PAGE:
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A small laboratory study suggests that Johnson & Johnson’s single-shot COVID-19 vaccine provides robust protection against eight variants, including Delta, the highly infectious form of the virus that now represents about a quarter of all confirmed US coronavirus cases.

Blood serum drawn from eight volunteers who received the shot in a clinical trial at Beth Israel Deaconess Medical Center late last year generated high levels of neutralizing antibodies against each of the variants, according to Dr. Dan Barouch, who runs the Boston hospital’s Center for Virology and Vaccine Research and helped develop the vaccine.

Serum drawn from eight other people who received two shots of the vaccine, an experimental regimen that researchers are studying in a late-stage clinical trial, produced comparable levels of antibodies against each variant, he said.

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“These data are encouraging,” said Barouch, lead author of a 16-page paper that was posted on a preprint server but has yet to be published in a peer-reviewed journal.

Researchers believe that high levels of antibodies indicate likely immunity to the coronavirus, but that has yet to be definitively proven 18 months into the pandemic.

The study also found that protective antibodies and other components of the immune response, including T cells, remained robust over eight months and may become stronger against some variants over time, Barouch said.

Johnson & Johnson’s vaccine was approved by the Food and Drug Administration in February for emergency use. Vaccines from Pfizer-BioNTech and Cambridge-based Moderna received FDA emergency clearance in December.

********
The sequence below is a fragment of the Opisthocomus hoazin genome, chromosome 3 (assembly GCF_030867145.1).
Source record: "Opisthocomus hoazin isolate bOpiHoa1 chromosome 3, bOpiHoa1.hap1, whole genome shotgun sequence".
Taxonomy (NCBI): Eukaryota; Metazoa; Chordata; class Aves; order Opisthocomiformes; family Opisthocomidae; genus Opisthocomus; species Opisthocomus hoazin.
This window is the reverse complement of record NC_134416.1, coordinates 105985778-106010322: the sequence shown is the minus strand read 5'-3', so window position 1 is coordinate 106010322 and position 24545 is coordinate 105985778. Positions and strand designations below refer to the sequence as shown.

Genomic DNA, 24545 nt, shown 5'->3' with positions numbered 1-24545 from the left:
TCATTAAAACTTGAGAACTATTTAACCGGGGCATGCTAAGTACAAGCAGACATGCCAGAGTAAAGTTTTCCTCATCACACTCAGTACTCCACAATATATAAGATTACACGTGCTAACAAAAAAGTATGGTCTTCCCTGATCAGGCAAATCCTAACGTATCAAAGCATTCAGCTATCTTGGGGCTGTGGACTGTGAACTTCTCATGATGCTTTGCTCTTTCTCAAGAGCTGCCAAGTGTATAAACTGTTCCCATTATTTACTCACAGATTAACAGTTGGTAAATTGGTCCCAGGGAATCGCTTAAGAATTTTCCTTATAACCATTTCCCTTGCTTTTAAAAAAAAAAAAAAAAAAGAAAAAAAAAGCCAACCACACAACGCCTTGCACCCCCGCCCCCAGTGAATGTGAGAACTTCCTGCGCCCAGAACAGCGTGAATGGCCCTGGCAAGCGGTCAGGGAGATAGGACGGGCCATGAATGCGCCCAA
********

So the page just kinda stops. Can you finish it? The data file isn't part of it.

The paper on the Johnson & Johnson vaccine represents more reassuring news that the three COVID-19 vaccines are likely to protect recipients from worrisome variants, including Delta, which was first detected in India.

Moderna said Tuesday that its vaccine produced neutralizing antibodies against seven variants first identified in Angola, India, Nigeria, South Africa, and Uganda in a laboratory test. That study used blood serum drawn from eight vaccinated volunteers.

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A much larger Public Health England study published in May found that two doses of Pfizer’s vaccine were 88 percent effective against the Delta variant among people who had received the shots and went about their lives.

Only about 8 percent of the more than 155 million fully vaccinated people in the United States have received the Johnson & Johnson vaccine, according to the US Centers for Disease Control and Prevention. More than 52 percent have received the Pfizer vaccine, and over 39 percent the Moderna vaccine.


Jonathan Saltzman can be reached at jonathan.saltzman@globe.com.